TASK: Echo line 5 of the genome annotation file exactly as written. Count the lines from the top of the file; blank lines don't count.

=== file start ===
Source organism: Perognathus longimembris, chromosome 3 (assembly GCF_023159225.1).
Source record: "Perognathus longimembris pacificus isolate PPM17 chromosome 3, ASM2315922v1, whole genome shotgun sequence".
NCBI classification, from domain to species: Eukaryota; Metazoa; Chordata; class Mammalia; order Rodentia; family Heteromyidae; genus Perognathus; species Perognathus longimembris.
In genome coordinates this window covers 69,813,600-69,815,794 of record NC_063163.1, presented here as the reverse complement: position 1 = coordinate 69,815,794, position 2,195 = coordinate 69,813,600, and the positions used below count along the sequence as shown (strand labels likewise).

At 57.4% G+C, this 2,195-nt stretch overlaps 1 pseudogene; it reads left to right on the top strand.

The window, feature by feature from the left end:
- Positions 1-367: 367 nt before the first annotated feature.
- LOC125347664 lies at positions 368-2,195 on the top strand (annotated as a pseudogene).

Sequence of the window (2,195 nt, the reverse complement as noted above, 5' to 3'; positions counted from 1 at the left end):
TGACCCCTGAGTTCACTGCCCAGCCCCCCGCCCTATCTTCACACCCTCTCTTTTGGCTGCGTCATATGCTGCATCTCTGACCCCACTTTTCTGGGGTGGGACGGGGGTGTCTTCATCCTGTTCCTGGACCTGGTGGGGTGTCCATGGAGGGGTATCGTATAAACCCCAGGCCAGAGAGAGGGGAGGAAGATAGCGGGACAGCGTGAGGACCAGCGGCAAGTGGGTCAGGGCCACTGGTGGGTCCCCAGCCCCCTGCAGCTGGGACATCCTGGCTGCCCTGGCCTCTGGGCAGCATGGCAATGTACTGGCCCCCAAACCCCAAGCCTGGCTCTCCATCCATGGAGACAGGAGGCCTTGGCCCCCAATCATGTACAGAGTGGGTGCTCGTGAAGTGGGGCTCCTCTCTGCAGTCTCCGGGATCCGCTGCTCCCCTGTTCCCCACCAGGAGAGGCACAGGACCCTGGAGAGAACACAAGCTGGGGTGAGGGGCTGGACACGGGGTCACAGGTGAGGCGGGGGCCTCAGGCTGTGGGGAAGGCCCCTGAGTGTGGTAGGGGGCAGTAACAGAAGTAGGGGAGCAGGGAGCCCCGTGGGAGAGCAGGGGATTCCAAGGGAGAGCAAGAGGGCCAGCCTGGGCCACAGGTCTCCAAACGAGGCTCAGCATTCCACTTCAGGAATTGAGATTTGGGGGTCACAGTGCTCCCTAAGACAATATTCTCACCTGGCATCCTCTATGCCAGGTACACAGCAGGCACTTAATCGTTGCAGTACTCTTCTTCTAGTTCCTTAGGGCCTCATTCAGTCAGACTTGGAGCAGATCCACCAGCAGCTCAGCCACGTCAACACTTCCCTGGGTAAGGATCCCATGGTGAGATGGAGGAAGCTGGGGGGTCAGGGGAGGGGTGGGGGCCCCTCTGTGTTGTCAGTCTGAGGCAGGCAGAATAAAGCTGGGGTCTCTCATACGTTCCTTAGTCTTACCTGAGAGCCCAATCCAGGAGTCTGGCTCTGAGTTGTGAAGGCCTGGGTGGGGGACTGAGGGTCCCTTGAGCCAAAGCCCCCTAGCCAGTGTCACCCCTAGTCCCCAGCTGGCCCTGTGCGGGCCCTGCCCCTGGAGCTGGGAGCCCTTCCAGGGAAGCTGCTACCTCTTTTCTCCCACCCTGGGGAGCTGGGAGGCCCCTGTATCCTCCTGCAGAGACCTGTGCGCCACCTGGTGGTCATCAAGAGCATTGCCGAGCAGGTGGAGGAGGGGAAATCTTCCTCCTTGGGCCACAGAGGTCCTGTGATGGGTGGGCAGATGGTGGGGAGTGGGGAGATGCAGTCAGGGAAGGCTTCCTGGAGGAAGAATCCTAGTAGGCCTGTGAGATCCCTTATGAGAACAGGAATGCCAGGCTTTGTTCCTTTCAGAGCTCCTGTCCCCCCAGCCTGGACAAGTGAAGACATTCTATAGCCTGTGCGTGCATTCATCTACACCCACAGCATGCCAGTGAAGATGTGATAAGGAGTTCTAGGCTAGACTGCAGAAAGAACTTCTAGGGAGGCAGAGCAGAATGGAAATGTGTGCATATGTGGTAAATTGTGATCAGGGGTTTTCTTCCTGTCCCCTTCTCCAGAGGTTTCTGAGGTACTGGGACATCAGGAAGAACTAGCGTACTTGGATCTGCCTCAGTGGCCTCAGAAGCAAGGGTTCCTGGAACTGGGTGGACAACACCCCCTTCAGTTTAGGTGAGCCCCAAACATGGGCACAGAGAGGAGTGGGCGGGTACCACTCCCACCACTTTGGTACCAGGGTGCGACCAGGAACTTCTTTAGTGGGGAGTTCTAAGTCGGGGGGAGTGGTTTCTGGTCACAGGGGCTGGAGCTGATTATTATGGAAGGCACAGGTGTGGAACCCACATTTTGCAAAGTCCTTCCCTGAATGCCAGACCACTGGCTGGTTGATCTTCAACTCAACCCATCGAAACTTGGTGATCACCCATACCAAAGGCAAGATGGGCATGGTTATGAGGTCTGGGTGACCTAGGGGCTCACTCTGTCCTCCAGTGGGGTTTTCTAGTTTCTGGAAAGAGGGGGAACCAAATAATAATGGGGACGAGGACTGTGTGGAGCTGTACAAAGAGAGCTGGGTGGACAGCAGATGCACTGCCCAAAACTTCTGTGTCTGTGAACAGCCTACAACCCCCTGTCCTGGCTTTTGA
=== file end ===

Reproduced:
At 57.4% G+C, this 2,195-nt stretch overlaps 1 pseudogene; it reads left to right on the top strand.